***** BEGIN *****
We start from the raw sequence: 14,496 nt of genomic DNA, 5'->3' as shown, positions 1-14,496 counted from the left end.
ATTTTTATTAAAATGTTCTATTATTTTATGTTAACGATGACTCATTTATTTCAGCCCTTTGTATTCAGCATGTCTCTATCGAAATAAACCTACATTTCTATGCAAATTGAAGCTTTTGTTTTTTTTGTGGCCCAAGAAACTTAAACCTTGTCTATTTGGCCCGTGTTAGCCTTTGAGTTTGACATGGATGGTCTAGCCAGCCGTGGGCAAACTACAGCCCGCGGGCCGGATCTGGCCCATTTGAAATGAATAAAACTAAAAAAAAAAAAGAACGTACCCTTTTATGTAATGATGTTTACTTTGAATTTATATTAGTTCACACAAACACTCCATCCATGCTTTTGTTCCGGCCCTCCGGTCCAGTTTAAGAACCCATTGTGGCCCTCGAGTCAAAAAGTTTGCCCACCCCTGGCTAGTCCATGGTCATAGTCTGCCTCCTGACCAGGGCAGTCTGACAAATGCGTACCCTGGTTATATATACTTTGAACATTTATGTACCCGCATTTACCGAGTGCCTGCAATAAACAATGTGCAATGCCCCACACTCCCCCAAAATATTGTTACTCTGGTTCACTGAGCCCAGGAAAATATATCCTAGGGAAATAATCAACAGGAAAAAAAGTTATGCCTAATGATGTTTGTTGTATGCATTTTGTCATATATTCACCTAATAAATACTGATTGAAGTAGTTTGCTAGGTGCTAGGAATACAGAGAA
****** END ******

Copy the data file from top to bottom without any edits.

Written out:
We start from the raw sequence: 14,496 nt of genomic DNA, 5'->3' as shown, positions 1-14,496 counted from the left end.
ATTTTTATTAAAATGTTCTATTATTTTATGTTAACGATGACTCATTTATTTCAGCCCTTTGTATTCAGCATGTCTCTATCGAAATAAACCTACATTTCTATGCAAATTGAAGCTTTTGTTTTTTTTGTGGCCCAAGAAACTTAAACCTTGTCTATTTGGCCCGTGTTAGCCTTTGAGTTTGACATGGATGGTCTAGCCAGCCGTGGGCAAACTACAGCCCGCGGGCCGGATCTGGCCCATTTGAAATGAATAAAACTAAAAAAAAAAAAGAACGTACCCTTTTATGTAATGATGTTTACTTTGAATTTATATTAGTTCACACAAACACTCCATCCATGCTTTTGTTCCGGCCCTCCGGTCCAGTTTAAGAACCCATTGTGGCCCTCGAGTCAAAAAGTTTGCCCACCCCTGGCTAGTCCATGGTCATAGTCTGCCTCCTGACCAGGGCAGTCTGACAAATGCGTACCCTGGTTATATATACTTTGAACATTTATGTACCCGCATTTACCGAGTGCCTGCAATAAACAATGTGCAATGCCCCACACTCCCCCAAAATATTGTTACTCTGGTTCACTGAGCCCAGGAAAATATATCCTAGGGAAATAATCAACAGGAAAAAAAGTTATGCCTAATGATGTTTGTTGTATGCATTTTGTCATATATTCACCTAATAAATACTGATTGAAGTAGTTTGCTAGGTGCTAGGAATACAGAGAA